Chives (Allium schoenoprasum) belongs to the same plant family as onions, garlic, shallots, and leeks. It has long hollow grass equations stems that grow up to 25 cm. long. They usually grow in clusters. Everything on the chive can be eaten, but most common is eating the stems that have a very tasty onion taste. When it’s also very easy to grow, it’s no wonder that it has found its way into most Norwegian herbs. Many who do not grow anything else often have a bunch of chives standing in bed outside the kitchen door.
History and Origin
The first registered user of chives occurred in China for approx. 5000 years ago. Some claim that it was Marko Polo who brought the chive from China.
In our part of the world, there is no registered use of the herb until the 1500’s when it found its way into our dishes through the many herb gardens.
Since it can grow wild throughout Europe, there are good opportunities it was used for cooking long before it was registered in herb gardens. A variation that grows wild in the Alps is the closest found of the plant we are cultivating today. In the Middle Ages, gardeners often planted chives around the boundaries for both decoration and to avert harmful insects.
It was thought that hanging bunches of chives around a house could avert evil spirits. A few centuries ago, chives were used in the divination of gypsies.
In the west, chives have traditionally been used most in creams and sauces, and especially in the case of potatoes. In Asia, it has been more common to use it in soups.
How to grow chives
Chives are a very simple herb to grow, some seeds in a pot or in a corner of a herb garden give you rich access to an herb suitable for soups, dips, and garnishes. Chives like sunny areas but tolerate areas with a little shade. It likes a nutritiously drained soil. Even if they like being kept wet, they tolerate dry conditions for limited periods of time.
Plant after all danger of frost is over and sprinkle a layer of soil over. If you choose to grow them indoors in pots, make sure that they have at least 5 hours of sunlight every day, turning so they get even with the light. In artificial light, it should have 14 hours of light.
Chives are a perennial plant, it grows and sets new sprouts year after year. It tends to cling together and divide it every other year. The best time to divide them is at the end of the growing season, divide it with a hard hand across and make sure to get the most of the roots. Plant the other half again, it can withstand wintering well in the garden in most climates.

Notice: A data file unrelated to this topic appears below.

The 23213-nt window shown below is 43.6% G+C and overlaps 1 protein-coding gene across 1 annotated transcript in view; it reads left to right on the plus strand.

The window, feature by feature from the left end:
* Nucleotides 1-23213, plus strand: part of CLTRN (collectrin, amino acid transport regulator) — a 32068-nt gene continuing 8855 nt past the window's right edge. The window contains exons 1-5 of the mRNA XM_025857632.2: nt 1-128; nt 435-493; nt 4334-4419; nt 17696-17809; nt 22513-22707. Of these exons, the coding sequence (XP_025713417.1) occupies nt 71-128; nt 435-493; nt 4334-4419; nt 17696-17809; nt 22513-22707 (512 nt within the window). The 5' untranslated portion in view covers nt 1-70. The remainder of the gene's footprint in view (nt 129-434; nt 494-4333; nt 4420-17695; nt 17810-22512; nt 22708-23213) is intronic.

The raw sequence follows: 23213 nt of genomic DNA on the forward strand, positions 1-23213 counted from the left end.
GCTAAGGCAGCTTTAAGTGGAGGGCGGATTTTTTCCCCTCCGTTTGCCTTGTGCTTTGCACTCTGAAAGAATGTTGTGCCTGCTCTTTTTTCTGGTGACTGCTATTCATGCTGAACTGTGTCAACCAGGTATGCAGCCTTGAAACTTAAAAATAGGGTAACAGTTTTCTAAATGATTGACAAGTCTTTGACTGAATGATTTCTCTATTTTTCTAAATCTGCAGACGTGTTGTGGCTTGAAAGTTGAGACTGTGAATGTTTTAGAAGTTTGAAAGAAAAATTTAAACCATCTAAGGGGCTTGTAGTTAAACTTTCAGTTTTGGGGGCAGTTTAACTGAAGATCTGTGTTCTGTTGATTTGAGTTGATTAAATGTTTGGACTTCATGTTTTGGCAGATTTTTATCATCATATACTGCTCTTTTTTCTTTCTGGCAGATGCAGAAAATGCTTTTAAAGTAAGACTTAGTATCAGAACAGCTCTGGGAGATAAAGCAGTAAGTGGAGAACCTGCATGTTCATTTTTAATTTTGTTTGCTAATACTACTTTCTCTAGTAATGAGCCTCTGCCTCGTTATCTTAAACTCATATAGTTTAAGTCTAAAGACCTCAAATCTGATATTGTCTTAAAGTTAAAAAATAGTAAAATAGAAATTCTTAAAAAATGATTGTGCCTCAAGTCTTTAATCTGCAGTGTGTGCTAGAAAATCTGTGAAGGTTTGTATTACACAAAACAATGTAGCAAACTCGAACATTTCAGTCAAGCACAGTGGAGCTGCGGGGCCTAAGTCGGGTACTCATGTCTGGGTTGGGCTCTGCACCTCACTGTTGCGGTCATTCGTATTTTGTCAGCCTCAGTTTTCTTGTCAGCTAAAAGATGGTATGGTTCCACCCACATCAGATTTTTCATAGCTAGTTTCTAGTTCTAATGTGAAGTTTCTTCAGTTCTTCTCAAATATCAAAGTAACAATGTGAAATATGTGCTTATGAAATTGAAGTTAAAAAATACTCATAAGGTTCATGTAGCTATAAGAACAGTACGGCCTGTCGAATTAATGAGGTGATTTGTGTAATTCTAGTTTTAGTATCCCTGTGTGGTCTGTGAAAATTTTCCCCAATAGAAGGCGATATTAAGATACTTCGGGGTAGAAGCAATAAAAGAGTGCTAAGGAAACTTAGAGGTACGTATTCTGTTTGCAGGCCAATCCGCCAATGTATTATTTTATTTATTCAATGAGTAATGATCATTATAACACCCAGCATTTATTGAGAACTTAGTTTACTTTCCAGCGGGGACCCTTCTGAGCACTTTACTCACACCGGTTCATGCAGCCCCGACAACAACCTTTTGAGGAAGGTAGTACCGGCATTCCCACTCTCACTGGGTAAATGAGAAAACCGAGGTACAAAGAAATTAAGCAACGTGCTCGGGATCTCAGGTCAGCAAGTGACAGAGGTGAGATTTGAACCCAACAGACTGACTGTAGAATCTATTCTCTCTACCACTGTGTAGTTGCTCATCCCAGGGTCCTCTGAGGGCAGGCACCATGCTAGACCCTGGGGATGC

If you harvesting seeds, be aware that chive seeds lose their viability and should be sown already next year.
How to harvest the chives
You can harvest chives throughout the whole season, but it is advisable to harvest them before they bloom and the stalks become harder. Cut down the stems to about two centimeters above the ground and it will quickly grow out again. If you choose to make it flourish you can also harvest the flowers and eat them in salads or soups.
You can store chives in the refrigerator, cut up or in bundles, but they do not last for long. Should you store them for more than a few days, you need to cut them up and put them in bags that you are freezing. You can also dry chives by hanging them in a dark place with good ventilation. In the dried form you can use chives in all kinds of dishes where you would otherwise use dried onions.
The main vitamin in chives is vitamin K, but it also contains vitamins A and C as well as small amounts of magnesium, phosphorus, potassium, and sodium. Chives are very nutritious and classified as a vegetable in the industry pyramid. Chives are known to be mildly anti-inflammatory.
It also has some antibiotic properties like the other plants in the allium group (onions, garlic, etc).
Some studies suggest it may have some anti-cancerous abilities, especially in the stomach region. Studies also show that chives and other vegetables in the onion family can have properties that fight prostate cancer.
But, the same study shows that garlic has a better effect than chives.
Chives are also effective against many strains of salmonella, yet, this effect disappears unfortunately if heated to above 50 ° C (122 ° F)
Chives in food
The whole chive is edible, flower, leaves, root, and seeds. But the seeds have little taste and are quite hard. The most popular is to cut the leaves (stems) into small pieces and sprinkle on potatoes, giving a crisp and light onion taste.
Chives are also often used in soups and dips. An unusual but tasty and colorful twist is to use the flower as an exciting garnish in soups and salads. Chives work very many places as a good substitute for onions, try to have them in a stuffing or in most soups.
It is advisable to add it at the end of the cooking time to keep it crisp, but it can also be in the soup right from the start to become a part of the power. Do not be afraid to experiment with it, it’s good for so much more than for the garnish.
Seasonings for the food.